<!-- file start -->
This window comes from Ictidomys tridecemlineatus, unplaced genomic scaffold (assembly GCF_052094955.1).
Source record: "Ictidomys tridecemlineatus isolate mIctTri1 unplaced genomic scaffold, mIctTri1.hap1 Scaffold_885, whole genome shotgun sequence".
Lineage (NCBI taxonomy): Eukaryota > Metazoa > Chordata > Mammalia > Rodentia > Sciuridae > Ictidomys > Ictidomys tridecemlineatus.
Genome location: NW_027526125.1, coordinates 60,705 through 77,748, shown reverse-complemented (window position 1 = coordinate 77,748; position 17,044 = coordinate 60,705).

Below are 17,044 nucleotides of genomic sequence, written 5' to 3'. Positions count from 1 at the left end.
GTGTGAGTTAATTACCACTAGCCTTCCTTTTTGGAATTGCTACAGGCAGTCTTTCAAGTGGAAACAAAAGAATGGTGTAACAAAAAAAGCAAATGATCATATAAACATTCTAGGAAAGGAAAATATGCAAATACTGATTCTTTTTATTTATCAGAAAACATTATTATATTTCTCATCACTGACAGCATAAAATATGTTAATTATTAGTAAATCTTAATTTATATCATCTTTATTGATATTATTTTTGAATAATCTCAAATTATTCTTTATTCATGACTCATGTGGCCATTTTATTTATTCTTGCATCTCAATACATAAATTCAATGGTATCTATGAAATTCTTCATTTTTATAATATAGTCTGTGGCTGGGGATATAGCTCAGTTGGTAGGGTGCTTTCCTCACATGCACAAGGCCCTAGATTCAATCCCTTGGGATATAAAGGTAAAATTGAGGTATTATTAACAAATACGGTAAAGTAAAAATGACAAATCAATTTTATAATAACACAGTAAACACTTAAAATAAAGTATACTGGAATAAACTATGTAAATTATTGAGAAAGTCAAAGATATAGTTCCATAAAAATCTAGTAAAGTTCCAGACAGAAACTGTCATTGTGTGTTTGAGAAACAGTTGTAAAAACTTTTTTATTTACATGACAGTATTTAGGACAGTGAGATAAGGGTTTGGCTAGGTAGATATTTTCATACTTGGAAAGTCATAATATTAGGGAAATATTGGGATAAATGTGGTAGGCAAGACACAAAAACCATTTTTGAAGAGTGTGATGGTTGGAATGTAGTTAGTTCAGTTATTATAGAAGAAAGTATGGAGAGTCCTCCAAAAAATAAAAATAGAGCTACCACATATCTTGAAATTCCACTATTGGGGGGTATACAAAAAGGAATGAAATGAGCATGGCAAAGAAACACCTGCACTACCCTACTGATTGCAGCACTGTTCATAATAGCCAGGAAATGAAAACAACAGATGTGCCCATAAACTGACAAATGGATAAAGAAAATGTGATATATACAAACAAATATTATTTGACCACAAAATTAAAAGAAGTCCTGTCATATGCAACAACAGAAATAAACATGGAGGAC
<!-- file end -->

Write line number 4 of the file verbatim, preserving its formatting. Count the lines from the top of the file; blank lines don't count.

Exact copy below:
Genome location: NW_027526125.1, coordinates 60,705 through 77,748, shown reverse-complemented (window position 1 = coordinate 77,748; position 17,044 = coordinate 60,705).